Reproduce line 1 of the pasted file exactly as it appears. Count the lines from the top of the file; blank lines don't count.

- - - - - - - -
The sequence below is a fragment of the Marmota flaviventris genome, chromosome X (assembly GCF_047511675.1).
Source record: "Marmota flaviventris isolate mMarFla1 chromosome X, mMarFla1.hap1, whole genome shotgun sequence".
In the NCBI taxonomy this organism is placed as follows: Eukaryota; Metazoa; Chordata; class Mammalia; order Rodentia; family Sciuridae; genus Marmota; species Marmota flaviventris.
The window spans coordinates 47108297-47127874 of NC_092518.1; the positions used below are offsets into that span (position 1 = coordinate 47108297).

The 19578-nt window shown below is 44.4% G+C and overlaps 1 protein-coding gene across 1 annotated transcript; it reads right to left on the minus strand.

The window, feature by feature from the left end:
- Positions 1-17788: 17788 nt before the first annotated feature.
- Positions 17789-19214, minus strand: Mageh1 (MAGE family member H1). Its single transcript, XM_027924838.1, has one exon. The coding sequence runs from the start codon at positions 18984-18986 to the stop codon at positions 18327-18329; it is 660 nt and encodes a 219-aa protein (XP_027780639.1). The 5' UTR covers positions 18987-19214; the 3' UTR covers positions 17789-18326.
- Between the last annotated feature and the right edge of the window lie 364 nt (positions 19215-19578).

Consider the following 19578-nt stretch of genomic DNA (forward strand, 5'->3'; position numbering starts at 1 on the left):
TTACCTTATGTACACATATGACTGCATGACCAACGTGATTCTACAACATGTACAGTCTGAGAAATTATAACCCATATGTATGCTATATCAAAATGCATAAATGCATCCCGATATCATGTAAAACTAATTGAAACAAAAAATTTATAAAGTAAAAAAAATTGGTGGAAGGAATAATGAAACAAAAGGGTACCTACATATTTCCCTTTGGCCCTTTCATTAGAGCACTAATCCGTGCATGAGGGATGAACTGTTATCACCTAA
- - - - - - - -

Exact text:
The sequence below is a fragment of the Marmota flaviventris genome, chromosome X (assembly GCF_047511675.1).